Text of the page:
ember g model admin-statistics-mail
ember g model admin-statistics-session

Next we define the model according to the requirements. The model needs to extend the base model class, and all the fields will be number since the all the data obtained via these models from the API will be numerical statistics

import attr from 'ember-data/attr';
import ModelBase from 'open-event-frontend/models/base';

export default ModelBase.extend({
 oneDay     : attr('number'),
 threeDays  : attr('number'),
 sevenDays  : attr('number'),
 thirtyDays : attr('number')
});

And the model for sessions will be the following. It too will consist all the attributes of type number since it represents statistics

import attr from 'ember-data/attr';
import ModelBase from 'open-event-frontend/models/base';

export default ModelBase.extend({
 confirmed : attr('number'),
 accepted  : attr('number'),
 submitted : attr('number'),
 draft     : attr('number'),
 rejected  : attr('number'),
 pending   : attr('number')
});

Now we need to load the data from the api using the models, so will send a get request to the api to fetch the current permissions. This can be easily achieved via a store query in the model hook of the admin/index route.However this cannot be a normal get request. Because the the urls for the end point are /v1/admin/statistics/mails & /v1/admin/statistics/sessions but there are no relationships between statistics and various sub routes, which is what ember’s default behaviour would expect.

Hence we need to override the generated default request url using custom adapters and use buildUrl method to customize the request urls.

import ApplicationAdapter from './application';

export default ApplicationAdapter.extend({
 buildURL(modelName, id, snapshot, requestType, query) {
   let url = this._super(modelName, id, snapshot, requestType, query);
   url = url.replace('admin-statistics-session', 'admin/statistics/session');
   return url;
 }
});

The buildURL method replaces the the default  URL for admin-statistics-session  with admin/statistics/session otherwise the the default request would have been

GET v1/admin-statistics-session

Similarly it must be done for the mail statistics too. These will ensure that the correct request is sent to the server. Now all that remains is making the requests in the model hooks and adjusting the template slightly for the new model.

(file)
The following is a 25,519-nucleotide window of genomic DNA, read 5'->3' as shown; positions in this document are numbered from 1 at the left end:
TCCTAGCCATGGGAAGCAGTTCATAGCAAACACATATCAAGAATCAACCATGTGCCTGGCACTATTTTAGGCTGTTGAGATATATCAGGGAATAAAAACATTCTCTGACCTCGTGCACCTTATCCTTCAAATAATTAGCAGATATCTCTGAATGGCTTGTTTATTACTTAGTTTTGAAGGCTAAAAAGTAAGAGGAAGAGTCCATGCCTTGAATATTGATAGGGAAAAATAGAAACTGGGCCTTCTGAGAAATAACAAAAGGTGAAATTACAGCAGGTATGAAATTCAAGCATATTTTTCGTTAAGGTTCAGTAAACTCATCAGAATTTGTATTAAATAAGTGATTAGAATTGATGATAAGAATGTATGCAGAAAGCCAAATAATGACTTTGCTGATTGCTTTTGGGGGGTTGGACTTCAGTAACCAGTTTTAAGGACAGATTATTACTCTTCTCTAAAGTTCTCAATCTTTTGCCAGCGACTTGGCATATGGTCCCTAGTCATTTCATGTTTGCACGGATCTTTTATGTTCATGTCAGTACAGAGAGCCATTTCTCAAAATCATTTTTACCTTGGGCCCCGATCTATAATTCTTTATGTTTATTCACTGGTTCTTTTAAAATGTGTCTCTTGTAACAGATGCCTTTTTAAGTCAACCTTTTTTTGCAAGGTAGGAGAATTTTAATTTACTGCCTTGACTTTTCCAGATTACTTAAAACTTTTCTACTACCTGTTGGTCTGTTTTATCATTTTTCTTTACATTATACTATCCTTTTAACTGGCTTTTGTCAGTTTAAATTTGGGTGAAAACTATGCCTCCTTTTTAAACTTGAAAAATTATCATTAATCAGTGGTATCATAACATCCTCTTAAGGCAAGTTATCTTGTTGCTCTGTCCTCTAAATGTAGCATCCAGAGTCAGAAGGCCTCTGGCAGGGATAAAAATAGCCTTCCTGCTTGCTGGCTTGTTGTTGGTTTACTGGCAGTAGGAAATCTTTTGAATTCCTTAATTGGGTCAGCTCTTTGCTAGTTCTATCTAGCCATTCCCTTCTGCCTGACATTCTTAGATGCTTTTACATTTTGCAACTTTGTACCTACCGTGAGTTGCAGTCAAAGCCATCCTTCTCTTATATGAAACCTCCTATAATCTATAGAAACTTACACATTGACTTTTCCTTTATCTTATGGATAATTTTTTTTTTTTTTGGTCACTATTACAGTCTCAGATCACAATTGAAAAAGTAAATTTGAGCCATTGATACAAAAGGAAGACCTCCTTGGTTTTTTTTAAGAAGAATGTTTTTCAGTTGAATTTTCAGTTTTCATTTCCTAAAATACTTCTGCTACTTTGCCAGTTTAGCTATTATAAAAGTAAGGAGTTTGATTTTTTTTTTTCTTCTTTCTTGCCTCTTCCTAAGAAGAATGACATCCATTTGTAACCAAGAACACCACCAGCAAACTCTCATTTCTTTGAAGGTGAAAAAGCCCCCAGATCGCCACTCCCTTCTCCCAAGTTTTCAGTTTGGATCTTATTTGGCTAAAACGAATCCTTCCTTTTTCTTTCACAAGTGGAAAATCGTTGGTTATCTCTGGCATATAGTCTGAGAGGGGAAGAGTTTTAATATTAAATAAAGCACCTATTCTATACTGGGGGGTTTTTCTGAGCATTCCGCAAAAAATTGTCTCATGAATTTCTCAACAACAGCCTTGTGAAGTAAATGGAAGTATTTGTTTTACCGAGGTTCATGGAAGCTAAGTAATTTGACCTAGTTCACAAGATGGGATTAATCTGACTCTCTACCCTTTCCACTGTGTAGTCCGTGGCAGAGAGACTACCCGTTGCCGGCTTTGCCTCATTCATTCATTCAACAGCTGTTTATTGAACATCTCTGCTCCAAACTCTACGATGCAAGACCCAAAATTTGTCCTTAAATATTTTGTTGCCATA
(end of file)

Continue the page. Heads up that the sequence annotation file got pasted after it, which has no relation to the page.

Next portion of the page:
model() {
   return RSVP.hash({
         mails: this.get('store').queryRecord('admin-statistics-mail', {
       filter: {
         name : 'id',
         op   : 'eq',
         val  : 1
       }
     }),
     sessions: this.get('store').queryRecord('admin-statistics-session', {
       filter: {
         name : 'id',
         op   : 'eq',
         val  : 1
       }
     })
   });
 }


queryRecord is used instead of query because only a single record is expected to be returned by the API.

Resources

Tags :

Open event, Open event frontend, ember JS, ember service, semantic UI, ember-data, ember adapters,  tickets, Open Event API, Ember models

Adding TextDrawable as a PlaceHolder in Open Event Android App

The Open Event Android project has a fragment for showing speakers of the event. Each Speaker model has image-url which is used to fetch the image from server and load in the ImageView. In some cases it is possible that image-url is null or client is not able to fetch the image from the server because of the network problem. So in these cases showing Drawable which contains First letters of the first name and the last name along with a color background gives great UI and UX. In this post I explain how to add TextDrawable as a placeholder in the ImageView using TextDrawable library.